the real one ( ) for the dielectric function in terms of the composition of Cu(In1−xGax)3Se5 alloy for different values of x (x = 0, 0.21, 0.36, 0.5, 0.64, 0.78 and 1). For the sake of clarity of spectra, each spectrum was shifted by the quantity given in parenthesis on the left.
The spectrum of the imaginary part of dielectric function was observed to shift towards higher energies as gallium concentration increases.
The method described above has been applied to the case of Cu(In1−xGax)3Se5 bulks. Figure 6 shows the results of the spectra at 3rd and 4th order derivatives of for a sample of CuIn3Se5.and CuGa3Se5.
Zeaiter et al.  were studied the stœchiometry effect on the dielectric functions. They found that the imaginary dielectric function ( ) of CuInSe2 evolves for different values of Cu/In ratio. In fact, the peaks widen when the percentage of indium is increased, because the dielectric function is directly related to the crystal structure. Since the crystal is rich in In, involves a disorder in the crystal lattice and a loss of crystallinity which proved more significantly for high energies. This effect was observed in the case of silicon   .
Therefore, the implementation has the effect of widening the peaks and simultaneously decreasing the intensity of the peaks of the imaginary dielectric function (εi). The same effects were noticed on the spectra of Cu(In1−xGax)3Se5 compounds  . Cu(In1−xGax)3Se5 compounds are like CuIn1−xGaxSe2 compounds.
Table 3 shows the observed transitions values (E1, E2 and E3) for different samples of the Cu(In1−xGax)3Se5 (0 £ x £ 1) alloy. Figure 7 illustrates the variation of these transitions as a function of the initial composition x. Parabolic variations are obtained for E1, E2 and E3 (as a function of the composition x). The equations for the fitted curves are:
Table 3. The transitions energies obtained by the 3rd order derivative of and the 4th order derivative of for different samples.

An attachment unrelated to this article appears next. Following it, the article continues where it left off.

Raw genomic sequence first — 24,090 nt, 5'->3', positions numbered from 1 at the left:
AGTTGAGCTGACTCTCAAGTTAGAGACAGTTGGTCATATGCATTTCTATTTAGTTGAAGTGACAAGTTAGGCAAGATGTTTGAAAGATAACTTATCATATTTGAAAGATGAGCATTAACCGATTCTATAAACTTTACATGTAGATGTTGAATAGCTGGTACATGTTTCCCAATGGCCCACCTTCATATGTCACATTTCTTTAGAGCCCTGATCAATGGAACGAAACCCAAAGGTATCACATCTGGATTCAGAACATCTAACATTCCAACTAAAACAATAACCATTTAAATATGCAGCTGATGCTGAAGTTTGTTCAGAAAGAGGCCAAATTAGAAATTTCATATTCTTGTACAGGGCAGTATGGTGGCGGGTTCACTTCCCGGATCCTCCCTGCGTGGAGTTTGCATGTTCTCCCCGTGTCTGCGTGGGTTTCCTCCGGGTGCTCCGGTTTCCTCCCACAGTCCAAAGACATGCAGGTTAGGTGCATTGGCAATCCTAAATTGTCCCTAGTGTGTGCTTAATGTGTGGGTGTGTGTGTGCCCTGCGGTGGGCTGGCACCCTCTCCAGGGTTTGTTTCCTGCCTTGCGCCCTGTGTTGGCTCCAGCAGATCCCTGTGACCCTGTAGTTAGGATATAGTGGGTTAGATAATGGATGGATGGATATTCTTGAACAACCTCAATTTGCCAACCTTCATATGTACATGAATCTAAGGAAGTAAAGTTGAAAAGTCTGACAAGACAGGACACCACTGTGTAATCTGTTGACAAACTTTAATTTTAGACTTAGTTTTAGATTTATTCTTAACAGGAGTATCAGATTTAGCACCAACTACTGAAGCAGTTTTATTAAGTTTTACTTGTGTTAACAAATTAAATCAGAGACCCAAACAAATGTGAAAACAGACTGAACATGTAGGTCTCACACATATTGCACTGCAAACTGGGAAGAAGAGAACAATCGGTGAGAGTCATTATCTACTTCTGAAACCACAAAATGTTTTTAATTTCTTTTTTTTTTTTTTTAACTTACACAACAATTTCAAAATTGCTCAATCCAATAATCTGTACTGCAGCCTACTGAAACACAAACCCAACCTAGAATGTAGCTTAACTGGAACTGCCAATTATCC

Figure 7. Variation of inter-band transitions: E1 (□), E2 (○), E3 (Δ) of Cu(In1−xGax)3Se2 as a function of the composition x.
The transitions E1 and E3 can be attributed to the ionization of levels d of Cu. In contrary, the transition E2 is related to the hybridization s-s between the s-levels of indium and that of Cu.
The highest levels of the valence band are essentially composed of the 4p-levels of Se and the localized strong density d-levels of Cu. Thus, the valence band is nearly independent of the variation of composition.
The lowest levels of the conduction band are essentially composed of s-levels for copper and indium. Gallium is specified by a 4 s band with higher energy than that of 3 s of indium. When a gallium atom replaces an indium atom, one assumes globally that the levels related to selenium and copper are unchanged. Conversely, the levels corresponding to the conduction band are shifted towards higher energies. Thus, the gap increase as the composition of gallium increases.
The Cu(In1−xGax)3Se5 for (0 ≤ x ≤ 1) compounds were prepared by the Bridgman method. The different samples have been characterized by several techniques of characterization. Samples show a good stœchiometry. These materials are well crystallized having a preferential orientation. In addition, they have a stannite structure, an Ordered Vacancy Chalcopyrite (OVC) or an Ordered Defect Chalcopyrite (OVC). The lattice parameters (a and c) vary between a = 5.76, c = 11.2 for the CuIn3Se5 and a = 5.49, c = 10.93 for the CuGa3Se5. These simples have p-type conductivity for the values of x ≠ 0, the band gap energy values of these compounds, which vary from 1.23 eV for the CuIn3Se5 to 1.85 eV for the CuGa3Se5. Spectroscopic Ellipsometry was used to determine the energy levels above the gap in the band scheme. We measured the dielectric function áεñ at room temperature by varying the energy between 1.5 to 5.5 eV. We observed several transitions (E1, E2, E3) above the gap for the different samples of the Cu(In1−xGax)3Se5 alloy (0 £ x £ 1). These transitions vary parabolically as a function of the starting composition x. When a gallium atom replaces an indium atom, the levels of the conduction band move to higher energies. Thus the gap will increase when the gallium composition increases. The study by spectroscopic ellipsometry allowed us to explain the increase in the energy gap as a function of the Gallium concentration, and consequently to prepare a more efficient junction, simply by choosing the correct x value of the Cu(In1−xGax)3Se5 alloy when the gap value is matched to the solar spectrum.